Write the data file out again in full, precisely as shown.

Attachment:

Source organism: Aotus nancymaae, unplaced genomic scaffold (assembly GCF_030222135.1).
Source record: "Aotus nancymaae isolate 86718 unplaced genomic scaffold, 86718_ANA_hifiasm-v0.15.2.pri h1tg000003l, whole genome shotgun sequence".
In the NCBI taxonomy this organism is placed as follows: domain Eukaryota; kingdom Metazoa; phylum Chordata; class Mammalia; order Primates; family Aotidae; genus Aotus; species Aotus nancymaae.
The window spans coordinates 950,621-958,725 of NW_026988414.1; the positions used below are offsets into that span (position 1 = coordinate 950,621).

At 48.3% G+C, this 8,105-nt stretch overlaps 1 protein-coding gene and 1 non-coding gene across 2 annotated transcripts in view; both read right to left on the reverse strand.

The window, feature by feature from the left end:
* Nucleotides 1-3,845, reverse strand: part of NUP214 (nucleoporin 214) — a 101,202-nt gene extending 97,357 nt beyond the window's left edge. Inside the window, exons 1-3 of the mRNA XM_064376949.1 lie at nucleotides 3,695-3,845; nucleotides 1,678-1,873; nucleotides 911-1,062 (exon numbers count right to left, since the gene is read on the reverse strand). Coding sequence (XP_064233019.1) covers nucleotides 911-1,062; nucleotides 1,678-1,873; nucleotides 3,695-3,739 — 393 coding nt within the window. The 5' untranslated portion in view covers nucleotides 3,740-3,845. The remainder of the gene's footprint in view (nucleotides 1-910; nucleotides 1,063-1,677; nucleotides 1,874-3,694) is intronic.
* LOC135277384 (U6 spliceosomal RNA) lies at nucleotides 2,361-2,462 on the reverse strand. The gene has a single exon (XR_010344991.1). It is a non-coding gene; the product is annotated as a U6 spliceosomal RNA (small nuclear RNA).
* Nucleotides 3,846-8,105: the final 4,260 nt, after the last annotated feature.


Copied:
Source organism: Aotus nancymaae, unplaced genomic scaffold (assembly GCF_030222135.1).
Source record: "Aotus nancymaae isolate 86718 unplaced genomic scaffold, 86718_ANA_hifiasm-v0.15.2.pri h1tg000003l, whole genome shotgun sequence".
In the NCBI taxonomy this organism is placed as follows: domain Eukaryota; kingdom Metazoa; phylum Chordata; class Mammalia; order Primates; family Aotidae; genus Aotus; species Aotus nancymaae.
The window spans coordinates 950,621-958,725 of NW_026988414.1; the positions used below are offsets into that span (position 1 = coordinate 950,621).

At 48.3% G+C, this 8,105-nt stretch overlaps 1 protein-coding gene and 1 non-coding gene across 2 annotated transcripts in view; both read right to left on the reverse strand.

The window, feature by feature from the left end:
* Nucleotides 1-3,845, reverse strand: part of NUP214 (nucleoporin 214) — a 101,202-nt gene extending 97,357 nt beyond the window's left edge. Inside the window, exons 1-3 of the mRNA XM_064376949.1 lie at nucleotides 3,695-3,845; nucleotides 1,678-1,873; nucleotides 911-1,062 (exon numbers count right to left, since the gene is read on the reverse strand). Coding sequence (XP_064233019.1) covers nucleotides 911-1,062; nucleotides 1,678-1,873; nucleotides 3,695-3,739 — 393 coding nt within the window. The 5' untranslated portion in view covers nucleotides 3,740-3,845. The remainder of the gene's footprint in view (nucleotides 1-910; nucleotides 1,063-1,677; nucleotides 1,874-3,694) is intronic.
* LOC135277384 (U6 spliceosomal RNA) lies at nucleotides 2,361-2,462 on the reverse strand. The gene has a single exon (XR_010344991.1). It is a non-coding gene; the product is annotated as a U6 spliceosomal RNA (small nuclear RNA).
* Nucleotides 3,846-8,105: the final 4,260 nt, after the last annotated feature.